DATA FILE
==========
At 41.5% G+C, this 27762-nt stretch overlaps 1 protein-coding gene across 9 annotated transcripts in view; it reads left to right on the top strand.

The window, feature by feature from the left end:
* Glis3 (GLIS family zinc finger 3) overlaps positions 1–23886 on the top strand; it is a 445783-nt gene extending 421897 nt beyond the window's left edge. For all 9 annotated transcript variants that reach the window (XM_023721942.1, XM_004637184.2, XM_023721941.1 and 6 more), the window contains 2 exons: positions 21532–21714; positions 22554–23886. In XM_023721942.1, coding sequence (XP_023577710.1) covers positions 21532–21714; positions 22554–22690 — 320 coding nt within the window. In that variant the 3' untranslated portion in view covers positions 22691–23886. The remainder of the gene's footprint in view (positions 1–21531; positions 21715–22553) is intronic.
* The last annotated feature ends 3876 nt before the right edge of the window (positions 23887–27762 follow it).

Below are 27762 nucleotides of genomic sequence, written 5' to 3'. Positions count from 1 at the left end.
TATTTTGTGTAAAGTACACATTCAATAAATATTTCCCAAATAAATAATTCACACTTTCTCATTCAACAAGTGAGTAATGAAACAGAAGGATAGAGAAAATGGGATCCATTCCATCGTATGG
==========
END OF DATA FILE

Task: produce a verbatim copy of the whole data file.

At 41.5% G+C, this 27762-nt stretch overlaps 1 protein-coding gene across 9 annotated transcripts in view; it reads left to right on the top strand.

The window, feature by feature from the left end:
* Glis3 (GLIS family zinc finger 3) overlaps positions 1–23886 on the top strand; it is a 445783-nt gene extending 421897 nt beyond the window's left edge. For all 9 annotated transcript variants that reach the window (XM_023721942.1, XM_004637184.2, XM_023721941.1 and 6 more), the window contains 2 exons: positions 21532–21714; positions 22554–23886. In XM_023721942.1, coding sequence (XP_023577710.1) covers positions 21532–21714; positions 22554–22690 — 320 coding nt within the window. In that variant the 3' untranslated portion in view covers positions 22691–23886. The remainder of the gene's footprint in view (positions 1–21531; positions 21715–22553) is intronic.
* The last annotated feature ends 3876 nt before the right edge of the window (positions 23887–27762 follow it).

Below are 27762 nucleotides of genomic sequence, written 5' to 3'. Positions count from 1 at the left end.
TATTTTGTGTAAAGTACACATTCAATAAATATTTCCCAAATAAATAATTCACACTTTCTCATTCAACAAGTGAGTAATGAAACAGAAGGATAGAGAAAATGGGATCCATTCCATCGTATGG